Overall, the campus is going to be more available to not only students who might not be able to afford the experience due to the rising housing prices in the basin.

“We would like to see this campus have more opportunities and more individuals that would not have the opportunity to be up here in Lake Tahoe or would never have the funds to be up here,” said Dr. Heaton. “In order to do that, we have the Semester at Tahoe, which is shorter and more intensive. It’s a really created education experience for students as opposed to coming here as a freshman and graduating as a senior.”

The administration is understanding of the fact that Incline Village and the SNU campus is community oriented and stays on the quieter side, and because of that, they are excited to not only continue the annual events that have been hosted at the school, but continue to add more series that enhance the educational experiences of students as well as the quality of living for the community.

“I think that it’s just trying to take every activity that happens on campus and ensure that is has an education component,” said Dr. Heaton. “We’re maintaining high profile speaker series, where we’re bringing in the best and the brightest and cutting edge things. But not just scientists, but also artists or writers. This is what I say to my colleagues: ‘Think of the top person in your discipline that you would like to have here and say, ‘Hey, would you like to come to Lake Tahoe for a week?’”

Additionally, with prior approval from the Tahoe Regional Area Planning Agency in the Master Plan, the school is looking to build a performing arts center along with a new dormitory and residence hall.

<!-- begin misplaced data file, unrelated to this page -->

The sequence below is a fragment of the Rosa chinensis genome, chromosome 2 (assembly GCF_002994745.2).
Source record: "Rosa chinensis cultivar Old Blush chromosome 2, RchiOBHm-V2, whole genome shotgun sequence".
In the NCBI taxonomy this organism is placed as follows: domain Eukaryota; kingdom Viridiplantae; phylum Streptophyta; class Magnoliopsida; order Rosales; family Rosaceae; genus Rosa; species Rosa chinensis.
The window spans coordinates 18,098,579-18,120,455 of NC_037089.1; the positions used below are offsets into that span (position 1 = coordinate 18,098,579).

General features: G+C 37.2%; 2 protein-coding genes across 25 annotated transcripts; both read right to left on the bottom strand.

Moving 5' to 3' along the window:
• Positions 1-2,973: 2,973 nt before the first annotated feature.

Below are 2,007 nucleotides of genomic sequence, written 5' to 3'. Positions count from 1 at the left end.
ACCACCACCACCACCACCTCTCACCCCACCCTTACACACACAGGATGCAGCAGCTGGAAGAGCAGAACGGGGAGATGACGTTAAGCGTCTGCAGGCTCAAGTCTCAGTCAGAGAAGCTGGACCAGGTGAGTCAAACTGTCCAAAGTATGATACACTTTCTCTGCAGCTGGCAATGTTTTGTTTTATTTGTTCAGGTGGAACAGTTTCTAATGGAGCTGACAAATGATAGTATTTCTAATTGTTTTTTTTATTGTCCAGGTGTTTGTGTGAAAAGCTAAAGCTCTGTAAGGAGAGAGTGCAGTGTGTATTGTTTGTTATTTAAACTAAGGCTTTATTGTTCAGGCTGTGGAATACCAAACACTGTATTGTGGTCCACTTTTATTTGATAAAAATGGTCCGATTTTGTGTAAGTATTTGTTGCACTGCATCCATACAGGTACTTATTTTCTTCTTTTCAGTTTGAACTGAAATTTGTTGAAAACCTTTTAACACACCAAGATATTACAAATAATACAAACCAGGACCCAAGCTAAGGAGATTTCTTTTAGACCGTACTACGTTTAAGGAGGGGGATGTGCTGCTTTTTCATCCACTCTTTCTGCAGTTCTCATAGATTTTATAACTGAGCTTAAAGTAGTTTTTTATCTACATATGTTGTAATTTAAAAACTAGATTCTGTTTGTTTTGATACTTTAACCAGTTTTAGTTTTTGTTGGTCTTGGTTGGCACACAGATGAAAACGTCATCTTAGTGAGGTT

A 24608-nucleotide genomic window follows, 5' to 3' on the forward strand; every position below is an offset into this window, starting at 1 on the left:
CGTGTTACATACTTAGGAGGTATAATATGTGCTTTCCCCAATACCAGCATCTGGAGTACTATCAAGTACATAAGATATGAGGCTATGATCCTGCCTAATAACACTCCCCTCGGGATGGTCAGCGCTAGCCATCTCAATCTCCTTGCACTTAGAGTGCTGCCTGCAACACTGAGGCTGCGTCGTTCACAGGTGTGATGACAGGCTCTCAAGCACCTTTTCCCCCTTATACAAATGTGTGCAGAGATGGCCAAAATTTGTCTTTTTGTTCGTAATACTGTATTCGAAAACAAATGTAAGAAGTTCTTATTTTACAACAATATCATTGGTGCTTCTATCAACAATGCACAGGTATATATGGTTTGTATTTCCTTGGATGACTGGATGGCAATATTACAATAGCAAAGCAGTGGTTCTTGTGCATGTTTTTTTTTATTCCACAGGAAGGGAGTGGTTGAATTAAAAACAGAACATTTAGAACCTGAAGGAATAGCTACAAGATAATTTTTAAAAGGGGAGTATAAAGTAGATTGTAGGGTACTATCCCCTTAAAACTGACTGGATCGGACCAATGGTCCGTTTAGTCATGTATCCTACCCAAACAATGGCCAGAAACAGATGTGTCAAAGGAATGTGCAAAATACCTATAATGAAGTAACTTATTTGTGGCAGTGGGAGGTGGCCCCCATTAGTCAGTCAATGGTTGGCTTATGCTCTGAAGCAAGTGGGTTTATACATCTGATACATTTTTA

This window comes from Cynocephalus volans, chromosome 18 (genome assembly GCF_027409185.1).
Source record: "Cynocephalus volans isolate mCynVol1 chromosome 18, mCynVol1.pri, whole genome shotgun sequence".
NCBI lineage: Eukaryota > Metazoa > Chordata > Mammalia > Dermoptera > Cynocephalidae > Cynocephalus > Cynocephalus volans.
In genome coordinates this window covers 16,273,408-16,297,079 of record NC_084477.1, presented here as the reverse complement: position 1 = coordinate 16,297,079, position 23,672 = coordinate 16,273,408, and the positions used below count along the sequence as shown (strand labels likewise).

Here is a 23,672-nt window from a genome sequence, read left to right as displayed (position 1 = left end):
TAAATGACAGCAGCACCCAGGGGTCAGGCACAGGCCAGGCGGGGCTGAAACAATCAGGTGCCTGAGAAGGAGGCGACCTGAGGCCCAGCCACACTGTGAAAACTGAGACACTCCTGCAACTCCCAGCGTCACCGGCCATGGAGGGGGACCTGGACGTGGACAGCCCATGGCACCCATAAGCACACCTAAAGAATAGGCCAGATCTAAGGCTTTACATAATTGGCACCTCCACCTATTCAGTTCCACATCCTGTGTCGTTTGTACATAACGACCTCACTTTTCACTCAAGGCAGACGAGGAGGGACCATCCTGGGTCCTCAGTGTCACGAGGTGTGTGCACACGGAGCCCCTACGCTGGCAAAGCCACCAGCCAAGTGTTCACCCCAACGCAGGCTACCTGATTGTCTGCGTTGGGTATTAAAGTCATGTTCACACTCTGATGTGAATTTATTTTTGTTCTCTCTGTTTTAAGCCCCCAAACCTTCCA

Dr. Heaton thinks that the addition of the two buildings will allow for more activities and events on campus for students and the community that will build up the district as a whole.

“I think that the more vibrancy that’s on this campus with those types of summer activities is supportive of what the community has been looking for,” said Dr. Heaton.

Decisions that haven’t been made yet, but are most likely to be announced in the coming weeks, include whether the sports teams at SNU will continue on, along with the fate of the Board of Trustees.

Dr. Heaton said that the current staff and faculty have the choice to continue working for UNR, but the Board of Trustees will be dissolved a year following the official acquisition in order to close out the schools 501(c)(3).

Programs that will survive the acquisition include the Master of Fine Arts in Creative Writing and Interdisciplinary Studies, which has been successful in the past and is currently recruiting students for the fall semester. The low-residency programs will integrate well with the existing high-residency programs already offered by UNR.

Dr. Heaton said that although the decision must not have been easy, she’s grateful to the Board of Trustees for making such a difficult decision to gift the school to UNR.

“I want to give a big thank you to the Board of Trustees for making a difficult decision, and, in doing so, early enough in the process so that we have this orderly transition opportunity and opening up educational experiences for more students not just in the region, but from around the world.”